With reverse engineering, we want to get as granular as possible. That’s why you split it up into days and weeks.

It’s also due to the fact that if there’s a loose weekly goal or a monthly goal, then you’ll probably have poor results and won’t be able to correctly reverse engineer your efforts.

Nobody wants that. Below you’ll see the nuts and bolts that allow you to reach those goals.

 

Aligning Activities Towards Your Goal(s)

Make a list of all of the things that you can do to achieve the outcome you’re looking to get and write all the things you can do to make it happen for the campaign and achieve the highest conversion rate for that one specific north star.

It may be that you’ll be using a mix of the following to :

  • Content marketing on social media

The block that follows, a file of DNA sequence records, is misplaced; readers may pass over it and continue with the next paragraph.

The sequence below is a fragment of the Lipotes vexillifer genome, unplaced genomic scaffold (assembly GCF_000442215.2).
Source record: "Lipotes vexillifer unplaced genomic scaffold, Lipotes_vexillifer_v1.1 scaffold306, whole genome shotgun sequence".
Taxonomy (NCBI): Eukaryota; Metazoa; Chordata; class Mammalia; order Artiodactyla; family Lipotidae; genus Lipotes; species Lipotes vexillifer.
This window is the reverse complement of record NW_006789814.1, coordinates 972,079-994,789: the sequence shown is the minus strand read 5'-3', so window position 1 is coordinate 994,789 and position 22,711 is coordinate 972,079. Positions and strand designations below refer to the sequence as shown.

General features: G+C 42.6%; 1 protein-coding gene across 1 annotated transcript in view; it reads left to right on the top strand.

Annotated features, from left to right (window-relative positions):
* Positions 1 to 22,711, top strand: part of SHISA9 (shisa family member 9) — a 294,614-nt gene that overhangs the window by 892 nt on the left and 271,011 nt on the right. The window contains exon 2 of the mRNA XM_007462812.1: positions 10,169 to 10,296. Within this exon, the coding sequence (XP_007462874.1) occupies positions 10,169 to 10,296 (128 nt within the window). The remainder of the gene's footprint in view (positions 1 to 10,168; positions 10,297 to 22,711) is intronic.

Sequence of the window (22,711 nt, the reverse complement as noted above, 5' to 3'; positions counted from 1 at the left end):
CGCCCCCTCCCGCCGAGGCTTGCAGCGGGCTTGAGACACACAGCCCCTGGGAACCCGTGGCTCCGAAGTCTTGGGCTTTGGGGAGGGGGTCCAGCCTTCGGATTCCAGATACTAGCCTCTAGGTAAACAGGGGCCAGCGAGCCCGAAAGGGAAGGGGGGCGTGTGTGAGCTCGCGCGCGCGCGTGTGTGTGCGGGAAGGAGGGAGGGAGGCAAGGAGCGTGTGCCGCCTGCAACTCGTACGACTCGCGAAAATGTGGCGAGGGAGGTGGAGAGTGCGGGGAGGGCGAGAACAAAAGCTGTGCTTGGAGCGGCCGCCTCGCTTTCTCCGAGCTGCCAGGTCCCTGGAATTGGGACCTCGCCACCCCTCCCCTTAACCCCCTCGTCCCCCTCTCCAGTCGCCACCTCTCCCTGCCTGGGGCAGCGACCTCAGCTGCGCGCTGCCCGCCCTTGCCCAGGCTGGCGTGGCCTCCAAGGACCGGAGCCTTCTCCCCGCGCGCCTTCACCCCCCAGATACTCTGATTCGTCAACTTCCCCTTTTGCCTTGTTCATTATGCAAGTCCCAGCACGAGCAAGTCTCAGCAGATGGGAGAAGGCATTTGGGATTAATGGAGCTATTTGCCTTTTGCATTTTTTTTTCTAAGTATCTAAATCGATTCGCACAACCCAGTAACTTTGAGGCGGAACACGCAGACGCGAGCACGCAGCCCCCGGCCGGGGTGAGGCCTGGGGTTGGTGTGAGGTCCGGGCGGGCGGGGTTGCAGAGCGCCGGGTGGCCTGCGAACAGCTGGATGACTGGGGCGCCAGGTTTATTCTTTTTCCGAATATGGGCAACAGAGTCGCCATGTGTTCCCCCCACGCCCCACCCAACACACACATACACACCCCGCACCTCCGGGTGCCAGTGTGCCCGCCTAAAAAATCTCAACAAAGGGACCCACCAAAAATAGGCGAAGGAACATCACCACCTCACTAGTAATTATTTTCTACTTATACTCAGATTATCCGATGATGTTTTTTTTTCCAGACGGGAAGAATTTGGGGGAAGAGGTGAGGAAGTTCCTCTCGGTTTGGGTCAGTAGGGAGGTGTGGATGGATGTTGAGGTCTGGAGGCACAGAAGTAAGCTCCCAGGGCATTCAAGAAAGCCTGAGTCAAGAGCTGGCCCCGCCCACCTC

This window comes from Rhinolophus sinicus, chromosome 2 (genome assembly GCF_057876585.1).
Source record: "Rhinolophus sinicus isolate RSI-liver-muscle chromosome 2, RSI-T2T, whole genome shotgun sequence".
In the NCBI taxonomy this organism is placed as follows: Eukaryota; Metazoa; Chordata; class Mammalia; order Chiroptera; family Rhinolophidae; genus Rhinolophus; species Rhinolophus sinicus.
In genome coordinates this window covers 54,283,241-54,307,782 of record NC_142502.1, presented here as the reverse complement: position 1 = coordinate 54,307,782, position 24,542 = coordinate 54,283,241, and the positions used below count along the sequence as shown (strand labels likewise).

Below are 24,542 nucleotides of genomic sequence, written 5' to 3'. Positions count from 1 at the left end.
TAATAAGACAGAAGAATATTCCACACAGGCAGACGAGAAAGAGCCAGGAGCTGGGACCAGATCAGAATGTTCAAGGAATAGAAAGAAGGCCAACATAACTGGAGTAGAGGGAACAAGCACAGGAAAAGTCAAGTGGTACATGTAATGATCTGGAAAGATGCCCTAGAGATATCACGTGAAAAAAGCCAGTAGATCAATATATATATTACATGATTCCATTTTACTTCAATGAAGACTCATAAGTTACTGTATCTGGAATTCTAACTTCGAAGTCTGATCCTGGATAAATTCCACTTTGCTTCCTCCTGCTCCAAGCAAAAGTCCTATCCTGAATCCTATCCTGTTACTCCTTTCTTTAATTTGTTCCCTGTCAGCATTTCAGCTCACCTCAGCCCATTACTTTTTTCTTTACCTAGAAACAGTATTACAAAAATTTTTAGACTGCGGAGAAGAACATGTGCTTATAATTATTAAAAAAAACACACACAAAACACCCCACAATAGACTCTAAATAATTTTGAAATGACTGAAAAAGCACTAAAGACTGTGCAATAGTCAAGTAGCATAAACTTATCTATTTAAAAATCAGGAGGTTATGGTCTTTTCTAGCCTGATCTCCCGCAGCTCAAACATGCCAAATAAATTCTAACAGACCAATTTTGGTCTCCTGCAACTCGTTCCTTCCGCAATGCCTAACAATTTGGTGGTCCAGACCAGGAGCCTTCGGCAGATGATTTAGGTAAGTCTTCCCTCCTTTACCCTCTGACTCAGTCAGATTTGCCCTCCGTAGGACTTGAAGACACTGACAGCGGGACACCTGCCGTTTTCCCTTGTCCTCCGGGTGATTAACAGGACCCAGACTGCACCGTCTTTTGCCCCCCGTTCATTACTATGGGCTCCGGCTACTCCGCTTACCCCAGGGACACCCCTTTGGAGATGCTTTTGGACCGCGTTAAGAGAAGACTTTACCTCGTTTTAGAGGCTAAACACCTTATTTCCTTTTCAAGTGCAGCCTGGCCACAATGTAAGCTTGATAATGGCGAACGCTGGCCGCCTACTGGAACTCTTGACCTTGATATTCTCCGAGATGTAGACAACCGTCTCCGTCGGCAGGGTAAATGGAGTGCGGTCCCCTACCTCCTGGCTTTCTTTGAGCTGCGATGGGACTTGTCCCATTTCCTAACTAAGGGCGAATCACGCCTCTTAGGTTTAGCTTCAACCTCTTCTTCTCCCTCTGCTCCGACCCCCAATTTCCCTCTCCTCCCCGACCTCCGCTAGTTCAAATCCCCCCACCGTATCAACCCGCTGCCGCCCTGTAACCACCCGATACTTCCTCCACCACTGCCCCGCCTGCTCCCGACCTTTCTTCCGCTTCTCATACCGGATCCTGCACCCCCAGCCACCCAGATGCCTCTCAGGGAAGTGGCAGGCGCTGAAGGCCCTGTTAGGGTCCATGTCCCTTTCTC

• Email marketing
  • Push subscription notifications
  • Facebook messenger notifications
  • Instagram and Facebook live videos
  • YouTube videos
  • Posting on your social media pages, timelines, and groups
  • Talking about it in your community/niche channels and groups
  • Paid ads
  • Lead flows within your website
  • New landing pages for the specific campaign or goal
  • Partners promoting with/for you
  • Influencer marketing

 

Keeping Track of and Measuring Your Goals

In addition, having a handful of your top key performance indicators tracked in a spreadsheet will help you significantly because you can then have laser-focused attention on what matters most for your startup.

Below is an example of a SaaS spreadsheet metrics dashboard created in Google Sheets by Growth Everywhere.

example-saas-dashboard

 

How to Avoid Getting Paralysis By Analysis

Bob Parsons, the Founder of GoDaddy, once said: “Anything that is measured and watched, improves.”

I would have to disagree because you don’t want to suffer from paralysis by analysis and keep reading and analyzing and waste your time.

It’s so easy to fall into this trap. I know because it’s happened to me several times haha. Please learn from my mistakes.